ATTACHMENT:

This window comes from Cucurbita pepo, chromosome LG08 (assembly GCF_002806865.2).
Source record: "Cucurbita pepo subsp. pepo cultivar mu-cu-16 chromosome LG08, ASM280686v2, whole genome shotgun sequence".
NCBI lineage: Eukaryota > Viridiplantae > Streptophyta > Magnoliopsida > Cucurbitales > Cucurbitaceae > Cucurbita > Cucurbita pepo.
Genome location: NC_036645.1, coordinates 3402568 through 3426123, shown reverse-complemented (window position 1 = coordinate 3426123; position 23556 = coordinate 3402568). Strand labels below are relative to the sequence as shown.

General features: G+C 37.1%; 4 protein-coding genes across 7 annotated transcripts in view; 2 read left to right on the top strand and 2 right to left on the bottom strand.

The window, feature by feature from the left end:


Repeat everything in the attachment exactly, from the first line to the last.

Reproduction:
This window comes from Cucurbita pepo, chromosome LG08 (assembly GCF_002806865.2).
Source record: "Cucurbita pepo subsp. pepo cultivar mu-cu-16 chromosome LG08, ASM280686v2, whole genome shotgun sequence".
NCBI lineage: Eukaryota > Viridiplantae > Streptophyta > Magnoliopsida > Cucurbitales > Cucurbitaceae > Cucurbita > Cucurbita pepo.
Genome location: NC_036645.1, coordinates 3402568 through 3426123, shown reverse-complemented (window position 1 = coordinate 3426123; position 23556 = coordinate 3402568). Strand labels below are relative to the sequence as shown.

General features: G+C 37.1%; 4 protein-coding genes across 7 annotated transcripts in view; 2 read left to right on the top strand and 2 right to left on the bottom strand.

The window, feature by feature from the left end: